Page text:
India is an ancient country with its principles and community life aging back to years best spelt out by historians. However, it has from the very beginning shown co-existence among people of all race, culture, caste, creed, sex and religion. Thus, now is definitely not the time to undo the rich heritage of the country. In fact, if people do witness it being undone, it is time to come together and rebuild it on stronger lines so that no one can ever breach it in future. Thus #NotInMyName is not only a slogan but also immense power given to each one of us to support what is right and raise our voice against the wrong. In the words of  Andrei Sakharo, “Our country, like every modern state, needs profound democratic reforms. It needs political and ideological pluralism. . . and protection of human rights and the opening up of society.”

I would love to know what it means to you and what it stands for you. Do leave a comment so that through dialogue and debate we can take it further and not restrict it to just another evening gathering.

Lastly, I would leave you with some photographs from the gathering.

 

Amba: The Question of Red – Laksmi Pamuntjak

Amba : The Question of Red written by Laksmi Pamuntjak revolves around the modern-day retelling of the stories of the early Mahabharata. This Indonesian novel set against the backdrop of the political turbulence of the 1960’s explores the love and romance shared between the protagonists. Even though a modern-day retelling, Pamuntjak has tried to keep the story line as realistic and close to the original story line, as possible.

Salwa, who was chosen by Amba’s parents for her as the best suitor depicted an epitome of gentleness, calmness, satisfaction and care; and yet lacked to touch the chords of Amba’s heart. Amba , on the other hand , often considered herself to be lesser than her ever beautiful sisters- Ambika and Ambalika. She often thought to herself that she was not fit for being loved and should follow her parent’s instructions and be the good girl that they wanted her to be. Bhishma, a highly educated doctor who gives up his family inheritance and lavishness to serve the people enters the life of Amba , only to turn it upside down forever.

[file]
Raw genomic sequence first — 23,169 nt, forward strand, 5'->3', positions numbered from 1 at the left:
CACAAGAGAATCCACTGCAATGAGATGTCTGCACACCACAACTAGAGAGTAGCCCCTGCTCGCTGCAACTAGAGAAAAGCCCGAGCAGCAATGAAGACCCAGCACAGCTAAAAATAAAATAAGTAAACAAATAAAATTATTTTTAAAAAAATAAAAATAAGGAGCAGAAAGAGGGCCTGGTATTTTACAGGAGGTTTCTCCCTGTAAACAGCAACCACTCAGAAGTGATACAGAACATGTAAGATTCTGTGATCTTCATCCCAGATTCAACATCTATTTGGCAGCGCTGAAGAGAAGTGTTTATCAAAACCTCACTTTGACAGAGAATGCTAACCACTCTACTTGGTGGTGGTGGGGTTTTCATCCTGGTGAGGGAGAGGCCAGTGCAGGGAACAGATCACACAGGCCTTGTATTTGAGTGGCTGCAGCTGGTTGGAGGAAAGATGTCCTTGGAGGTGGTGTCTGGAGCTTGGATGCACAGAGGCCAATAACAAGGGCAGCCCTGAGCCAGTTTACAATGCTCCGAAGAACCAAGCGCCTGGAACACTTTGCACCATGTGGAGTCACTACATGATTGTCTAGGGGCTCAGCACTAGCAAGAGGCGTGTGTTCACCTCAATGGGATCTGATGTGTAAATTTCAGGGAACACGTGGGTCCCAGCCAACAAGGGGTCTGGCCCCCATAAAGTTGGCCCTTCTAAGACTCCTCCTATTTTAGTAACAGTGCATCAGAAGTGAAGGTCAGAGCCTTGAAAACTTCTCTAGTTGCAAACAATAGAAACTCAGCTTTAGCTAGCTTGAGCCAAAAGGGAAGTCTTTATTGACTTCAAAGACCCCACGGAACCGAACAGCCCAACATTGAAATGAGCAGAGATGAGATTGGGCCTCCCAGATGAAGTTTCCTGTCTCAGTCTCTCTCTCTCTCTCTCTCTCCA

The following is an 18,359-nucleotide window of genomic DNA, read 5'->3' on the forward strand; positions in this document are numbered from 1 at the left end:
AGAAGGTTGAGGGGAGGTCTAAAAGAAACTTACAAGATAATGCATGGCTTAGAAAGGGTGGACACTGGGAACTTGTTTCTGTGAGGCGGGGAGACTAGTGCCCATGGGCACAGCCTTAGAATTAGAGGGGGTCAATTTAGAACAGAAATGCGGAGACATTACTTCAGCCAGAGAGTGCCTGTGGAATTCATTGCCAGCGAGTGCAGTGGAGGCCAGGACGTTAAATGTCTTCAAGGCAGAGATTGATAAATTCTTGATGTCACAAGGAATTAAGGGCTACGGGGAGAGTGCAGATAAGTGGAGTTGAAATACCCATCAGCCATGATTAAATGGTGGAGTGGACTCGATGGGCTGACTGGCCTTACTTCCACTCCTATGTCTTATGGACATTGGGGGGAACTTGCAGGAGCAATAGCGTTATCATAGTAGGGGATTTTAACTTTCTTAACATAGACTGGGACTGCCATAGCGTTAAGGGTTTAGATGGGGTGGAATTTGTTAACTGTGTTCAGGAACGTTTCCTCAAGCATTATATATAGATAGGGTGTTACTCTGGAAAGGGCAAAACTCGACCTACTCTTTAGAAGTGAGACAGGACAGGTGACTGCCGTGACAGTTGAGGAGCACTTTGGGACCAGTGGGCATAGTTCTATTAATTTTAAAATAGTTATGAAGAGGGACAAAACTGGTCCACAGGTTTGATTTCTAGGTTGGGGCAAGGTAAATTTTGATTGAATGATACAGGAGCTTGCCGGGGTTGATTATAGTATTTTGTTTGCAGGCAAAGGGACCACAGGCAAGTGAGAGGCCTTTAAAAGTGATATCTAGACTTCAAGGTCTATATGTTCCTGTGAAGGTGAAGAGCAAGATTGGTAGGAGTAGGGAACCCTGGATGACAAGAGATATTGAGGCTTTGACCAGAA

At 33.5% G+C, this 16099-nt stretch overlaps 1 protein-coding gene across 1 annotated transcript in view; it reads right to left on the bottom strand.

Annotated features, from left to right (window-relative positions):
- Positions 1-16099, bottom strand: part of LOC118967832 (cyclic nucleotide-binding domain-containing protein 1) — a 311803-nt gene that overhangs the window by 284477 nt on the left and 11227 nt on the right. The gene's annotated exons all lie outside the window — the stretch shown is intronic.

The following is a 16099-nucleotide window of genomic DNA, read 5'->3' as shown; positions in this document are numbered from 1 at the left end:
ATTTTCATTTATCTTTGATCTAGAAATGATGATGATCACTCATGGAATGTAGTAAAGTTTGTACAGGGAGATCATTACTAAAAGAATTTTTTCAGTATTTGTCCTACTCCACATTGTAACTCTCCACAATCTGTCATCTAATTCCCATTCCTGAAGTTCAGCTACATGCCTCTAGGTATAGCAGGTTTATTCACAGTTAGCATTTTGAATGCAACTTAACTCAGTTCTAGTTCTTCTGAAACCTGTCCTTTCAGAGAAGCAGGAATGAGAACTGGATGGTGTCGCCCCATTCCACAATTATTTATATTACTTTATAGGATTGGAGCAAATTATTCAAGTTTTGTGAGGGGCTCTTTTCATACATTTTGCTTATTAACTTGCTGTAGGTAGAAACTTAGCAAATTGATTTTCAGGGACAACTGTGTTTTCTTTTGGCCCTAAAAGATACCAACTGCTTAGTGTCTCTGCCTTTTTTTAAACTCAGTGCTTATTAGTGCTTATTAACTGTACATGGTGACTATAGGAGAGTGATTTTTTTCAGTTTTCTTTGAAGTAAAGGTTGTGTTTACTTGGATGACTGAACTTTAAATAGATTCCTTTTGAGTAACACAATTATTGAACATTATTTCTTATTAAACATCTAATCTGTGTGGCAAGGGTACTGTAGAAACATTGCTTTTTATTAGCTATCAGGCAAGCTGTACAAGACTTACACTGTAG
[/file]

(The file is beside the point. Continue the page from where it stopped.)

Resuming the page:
If you are to draw parallel with the original Mahabharata, then true to his character Salwa plays a restricted part in the story. Amba, whose life’s major intention was revenge is shown as a more toned down woman with the sole aim of finding his lost lover throughout the novel. Bhishma on the other hand resembles his character to quite an extent. Despite being handsome and talented, he was forced to live the life of a celibate almost all his life. Though he did love Amba, he was also destined to not have her forever. It is said that the original Princess Amba had cursed Bhisma that each of the sins that he would commit in his lifetime would turn to sharp arrows that would pierce his body when he would die. It is interesting to note how Bhisma would meet his end in Amba: the Question of Red.

Further, for those of you who are well versed with the Mahabharata would wonder about the existence of Shikhandi/Shikhandini the re-incarnation of Amba as Drupad’s daughter/son ; who was destined to exact revenge from Bhisma. The presence of Shikhandi is a question that arouses curiosity in the minds of the readers till the very last page and I would leave it at that for you to find out.

What is interesting in the novel is the theme of lost love. Every character – Salwa, Amba and Bhisma had loved in their lifetime and lost the person whom they loved dearly. Whether it be a conscious decision to leave a person due to incompatibility ; or a game of fate which makes two lovers separate; the recurring theme of lost love is a highlight in the entire novel. Another interesting theme is in the name of the novel itself- The Question of Red. Red is a symbol of love, danger, fate and happiness. When you progress deep into the novel, you would realise how Red is the colour of Fate- the fate which decided the destiny of two young lovers- Amba and Bhishma.